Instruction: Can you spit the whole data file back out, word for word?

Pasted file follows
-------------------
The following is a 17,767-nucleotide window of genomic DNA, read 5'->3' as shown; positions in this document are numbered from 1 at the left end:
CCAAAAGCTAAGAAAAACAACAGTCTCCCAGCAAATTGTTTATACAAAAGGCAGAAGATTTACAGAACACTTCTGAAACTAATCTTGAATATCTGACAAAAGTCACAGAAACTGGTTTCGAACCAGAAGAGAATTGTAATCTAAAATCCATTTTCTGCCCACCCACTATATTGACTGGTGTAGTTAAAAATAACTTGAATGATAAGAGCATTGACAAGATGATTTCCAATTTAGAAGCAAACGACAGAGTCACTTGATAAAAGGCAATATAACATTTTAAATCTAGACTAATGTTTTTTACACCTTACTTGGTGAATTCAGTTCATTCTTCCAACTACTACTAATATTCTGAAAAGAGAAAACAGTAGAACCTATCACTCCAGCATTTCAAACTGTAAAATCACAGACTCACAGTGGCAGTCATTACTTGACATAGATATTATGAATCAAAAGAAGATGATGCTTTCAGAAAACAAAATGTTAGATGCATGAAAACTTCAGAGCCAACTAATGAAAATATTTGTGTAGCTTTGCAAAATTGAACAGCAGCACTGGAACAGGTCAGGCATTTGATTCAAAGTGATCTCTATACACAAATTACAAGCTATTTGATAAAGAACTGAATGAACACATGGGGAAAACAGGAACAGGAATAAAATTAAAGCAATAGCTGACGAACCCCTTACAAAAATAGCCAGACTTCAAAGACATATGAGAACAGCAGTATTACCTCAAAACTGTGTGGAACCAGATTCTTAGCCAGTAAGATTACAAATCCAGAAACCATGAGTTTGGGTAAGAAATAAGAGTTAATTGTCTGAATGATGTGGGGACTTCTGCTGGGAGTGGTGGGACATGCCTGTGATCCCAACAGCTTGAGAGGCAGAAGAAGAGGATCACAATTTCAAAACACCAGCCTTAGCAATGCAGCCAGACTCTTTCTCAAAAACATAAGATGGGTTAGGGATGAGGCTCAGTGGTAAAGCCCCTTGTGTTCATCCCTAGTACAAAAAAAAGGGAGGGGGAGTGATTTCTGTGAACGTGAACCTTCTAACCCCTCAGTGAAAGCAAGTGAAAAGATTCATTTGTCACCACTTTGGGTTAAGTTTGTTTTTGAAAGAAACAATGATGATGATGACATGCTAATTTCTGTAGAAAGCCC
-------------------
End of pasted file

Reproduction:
The following is a 17,767-nucleotide window of genomic DNA, read 5'->3' as shown; positions in this document are numbered from 1 at the left end:
CCAAAAGCTAAGAAAAACAACAGTCTCCCAGCAAATTGTTTATACAAAAGGCAGAAGATTTACAGAACACTTCTGAAACTAATCTTGAATATCTGACAAAAGTCACAGAAACTGGTTTCGAACCAGAAGAGAATTGTAATCTAAAATCCATTTTCTGCCCACCCACTATATTGACTGGTGTAGTTAAAAATAACTTGAATGATAAGAGCATTGACAAGATGATTTCCAATTTAGAAGCAAACGACAGAGTCACTTGATAAAAGGCAATATAACATTTTAAATCTAGACTAATGTTTTTTACACCTTACTTGGTGAATTCAGTTCATTCTTCCAACTACTACTAATATTCTGAAAAGAGAAAACAGTAGAACCTATCACTCCAGCATTTCAAACTGTAAAATCACAGACTCACAGTGGCAGTCATTACTTGACATAGATATTATGAATCAAAAGAAGATGATGCTTTCAGAAAACAAAATGTTAGATGCATGAAAACTTCAGAGCCAACTAATGAAAATATTTGTGTAGCTTTGCAAAATTGAACAGCAGCACTGGAACAGGTCAGGCATTTGATTCAAAGTGATCTCTATACACAAATTACAAGCTATTTGATAAAGAACTGAATGAACACATGGGGAAAACAGGAACAGGAATAAAATTAAAGCAATAGCTGACGAACCCCTTACAAAAATAGCCAGACTTCAAAGACATATGAGAACAGCAGTATTACCTCAAAACTGTGTGGAACCAGATTCTTAGCCAGTAAGATTACAAATCCAGAAACCATGAGTTTGGGTAAGAAATAAGAGTTAATTGTCTGAATGATGTGGGGACTTCTGCTGGGAGTGGTGGGACATGCCTGTGATCCCAACAGCTTGAGAGGCAGAAGAAGAGGATCACAATTTCAAAACACCAGCCTTAGCAATGCAGCCAGACTCTTTCTCAAAAACATAAGATGGGTTAGGGATGAGGCTCAGTGGTAAAGCCCCTTGTGTTCATCCCTAGTACAAAAAAAAGGGAGGGGGAGTGATTTCTGTGAACGTGAACCTTCTAACCCCTCAGTGAAAGCAAGTGAAAAGATTCATTTGTCACCACTTTGGGTTAAGTTTGTTTTTGAAAGAAACAATGATGATGATGACATGCTAATTTCTGTAGAAAGCCC